Pablo Picasso

Still Life


Not on display

Pablo Picasso 1881–1973
Original title
Nature morte
Painted wood and upholstery fringe
Object: 254 × 457 × 92 mm
Purchased 1969

Display caption

Picasso’s relief constructions, which he began making in 1912–13, extended traditional still life painting into three-dimensional space. This composition is closely related to his paintings of the period: it appears to depict a table top or small sideboard, with a knife, a beer glass, two slices of sausage and a slice of cheese or pâté. This work, however, emphasises that the painting is an object in itself. The incorporation of found objects – in this case, the real upholstery fringe to represent a table - helped to establish a new freedom in the artist’s choice of materials.

Gallery label, April 2009

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Catalogue entry

Pablo Picasso 1881-1973

T01136 Nature Morte (Still Life) 1914

Not inscribed
Painted wood relief with upholstery fringe, 10 x 18 x 3 5/8 (25.5 x 46 x 9)
Purchased from Sir Roland Penrose (Grant-in-Aid) 1969
Prov: Paul Eluard, Paris; Sir Roland Penrose, London, 1938
Exh: Exposition Surréaliste d'Objets, Galerie Charles Ratton, Paris, May 1936 (works not numbered); The Cubist Spirit in its Time, London Gallery, London, March-May 1947 (31, repr.); 40,000 Years of Modern Art, ICA, Academy Hall, London, December 1948-January 1949 (190); XXV Biennale, Venice, June-October 1950 (Room V, 37); Picasso, Musée de Lyon, Lyons, June-September 1953 (152); Collages and Objects, ICA, London, October-November 1954 (2); Picasso: 75th Anniversary Exhibition, Museum of Modern Art, New York, May-September 1957 (works not numbered, repr.); Art Institute of Chicago, October-December 1957 (works not numbered, repr.); Philadelphia Museum of Art, January-February 1958 (sculpture 11); Picasso, Tate Gallery, July-September 1960 (75, repr.); Hommage à Pablo Picasso, Grand Palais, Paris, November 1966-February 1967 (222, repr.); Picasso: Sculpture, Ceramics, Graphic Work, Tate Gallery, June-August 1967 (20, repr.); The Sculpture of Picasso, Museum of Modern Art, New York, October 1967-January 1968 (22, repr.); Picasso, Trinity College, Dublin, May-August 1969 (11, repr.); Pioneers of Modern Sculpture, Hayward Gallery, London, July-September 1973 (212, repr.); Dada and Surrealism Reviewed, Hayward Gallery, London, January-March 1978 (1.32, repr.)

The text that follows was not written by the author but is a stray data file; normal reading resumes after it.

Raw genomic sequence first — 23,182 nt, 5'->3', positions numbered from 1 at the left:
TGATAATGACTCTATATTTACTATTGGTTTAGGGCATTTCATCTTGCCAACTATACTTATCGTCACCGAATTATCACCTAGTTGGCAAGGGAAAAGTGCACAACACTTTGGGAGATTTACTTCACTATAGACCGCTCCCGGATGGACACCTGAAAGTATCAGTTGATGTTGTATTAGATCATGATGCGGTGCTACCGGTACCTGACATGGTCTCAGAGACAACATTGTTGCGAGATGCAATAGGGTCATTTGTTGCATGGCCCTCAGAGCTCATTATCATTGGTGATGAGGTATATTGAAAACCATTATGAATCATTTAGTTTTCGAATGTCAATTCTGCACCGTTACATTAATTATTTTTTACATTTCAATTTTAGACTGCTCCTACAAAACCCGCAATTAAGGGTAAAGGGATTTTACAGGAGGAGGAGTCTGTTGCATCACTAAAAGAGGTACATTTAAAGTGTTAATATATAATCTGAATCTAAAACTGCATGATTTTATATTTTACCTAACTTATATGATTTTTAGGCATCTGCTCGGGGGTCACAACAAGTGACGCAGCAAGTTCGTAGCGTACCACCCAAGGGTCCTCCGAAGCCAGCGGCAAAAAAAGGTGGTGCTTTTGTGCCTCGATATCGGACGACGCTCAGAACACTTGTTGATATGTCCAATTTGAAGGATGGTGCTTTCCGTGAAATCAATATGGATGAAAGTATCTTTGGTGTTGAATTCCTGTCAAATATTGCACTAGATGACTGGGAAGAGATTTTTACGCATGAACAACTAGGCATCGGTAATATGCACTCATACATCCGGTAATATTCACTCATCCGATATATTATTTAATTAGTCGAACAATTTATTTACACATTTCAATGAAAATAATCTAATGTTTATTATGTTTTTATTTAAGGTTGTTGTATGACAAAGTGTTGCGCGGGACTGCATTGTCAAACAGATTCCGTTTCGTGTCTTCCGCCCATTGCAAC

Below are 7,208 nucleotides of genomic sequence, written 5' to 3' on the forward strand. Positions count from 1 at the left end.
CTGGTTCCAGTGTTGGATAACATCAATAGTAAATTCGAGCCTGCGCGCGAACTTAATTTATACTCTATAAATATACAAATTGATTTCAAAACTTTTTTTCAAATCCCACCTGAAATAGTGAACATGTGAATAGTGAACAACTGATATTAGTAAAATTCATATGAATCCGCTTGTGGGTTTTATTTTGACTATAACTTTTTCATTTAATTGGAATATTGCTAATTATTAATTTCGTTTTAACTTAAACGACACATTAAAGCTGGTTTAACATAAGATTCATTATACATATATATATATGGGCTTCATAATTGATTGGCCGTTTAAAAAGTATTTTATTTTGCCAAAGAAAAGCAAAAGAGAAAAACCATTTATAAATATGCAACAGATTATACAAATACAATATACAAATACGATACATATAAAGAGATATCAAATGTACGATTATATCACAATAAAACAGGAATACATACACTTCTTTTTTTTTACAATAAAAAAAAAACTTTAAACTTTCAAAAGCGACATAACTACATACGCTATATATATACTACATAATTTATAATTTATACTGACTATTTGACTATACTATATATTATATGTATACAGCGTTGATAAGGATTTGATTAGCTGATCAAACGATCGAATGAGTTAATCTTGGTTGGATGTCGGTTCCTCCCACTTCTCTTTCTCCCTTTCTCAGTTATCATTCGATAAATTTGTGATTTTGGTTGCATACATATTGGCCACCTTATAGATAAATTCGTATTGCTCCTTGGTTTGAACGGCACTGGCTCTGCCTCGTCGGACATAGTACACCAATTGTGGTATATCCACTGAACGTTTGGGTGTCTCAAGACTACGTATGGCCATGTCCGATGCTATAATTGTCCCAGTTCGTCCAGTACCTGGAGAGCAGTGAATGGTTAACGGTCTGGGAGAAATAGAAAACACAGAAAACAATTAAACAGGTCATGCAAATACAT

Lit: Werner Spies, Picasso Sculpture (London 1972), No.47, pp.54, 302, repr. p.53 in colour; Three Generations of Twentieth-Century Art: The Sidney and Harriet Janis Collection of the Museum of Modern Art (New York 1972), p.13; Ron Johnson, The Early Sculpture of Picasso 1901-1914 (New York and London 1976), pp.133-4, repr. fig.110; Pierre Daix and Joan Rosselet, Picasso. The Cubist Years 1907-1916 (London 1979), No.746, p.330 and repr.
Repr: Roland Penrose, The Sculpture of Picasso (New York 1967), p.62

A photograph of the Exposition Surréaliste d'Objets at the Galerie Charles Ratton, Paris, in May 1936 shows this relief hanging on the wall (repr. William S. Rubin, Dada, Surrealism and their Heritage, New York 1968, p.142). It was presumably one of three Picassos entitled 'Still Life', all of which, as no lender's name is given in the catalogue, apparently came direct from the artist. He seems to have sold or given it shortly afterwards to his friend the poet Paul Eluard, and until he gave a sheet metal and wire construction of 1912, 'Guitar', to the Museum of Modern Art, New York, in 1971, it was the only relief of this period that he had not retained in his own possession.

It would appear to have been made about the same time as the painting 'Glass, Newspaper and Bottle' signed and dated 1914 which was included in the Sidney and Harriet Janis collection presented to the Museum of Modern Art, New York; a picture which, as the Museum catalogue notes, presents various parallels 'not only in composition, with an identical "empty" left side traversed by a patterned horizontal band extending from the vessel of a stemmed glass, but also in details, such as the scalloped handle of the knife, presumably there to cut the fruit lying before the newspaper in the painting - the counterpart of the tomato in the construction. The dotted newspaper in the one is analogous to the similarly dotted slice of bread in the other'. The only major differences in composition are that the painting lacks the rounded table edge with fringe and includes a bottle on the right. However the forms in the painting are mostly treated as coloured flat planes, with very little modelling, whereas the tilted table top in the construction, and the solid objects placed upon it, are much closer to reality.

The objects standing on the table top or small sideboard, with a dado behind, appear to be a knife, a beer glass, two slices of sausage and a slice of cheese or pâté.

Published in:
Ronald Alley, Catalogue of the Tate Gallery's Collection of Modern Art other than Works by British Artists, Tate Gallery and Sotheby Parke-Bernet, London 1981, pp.596-7, reproduced p.596

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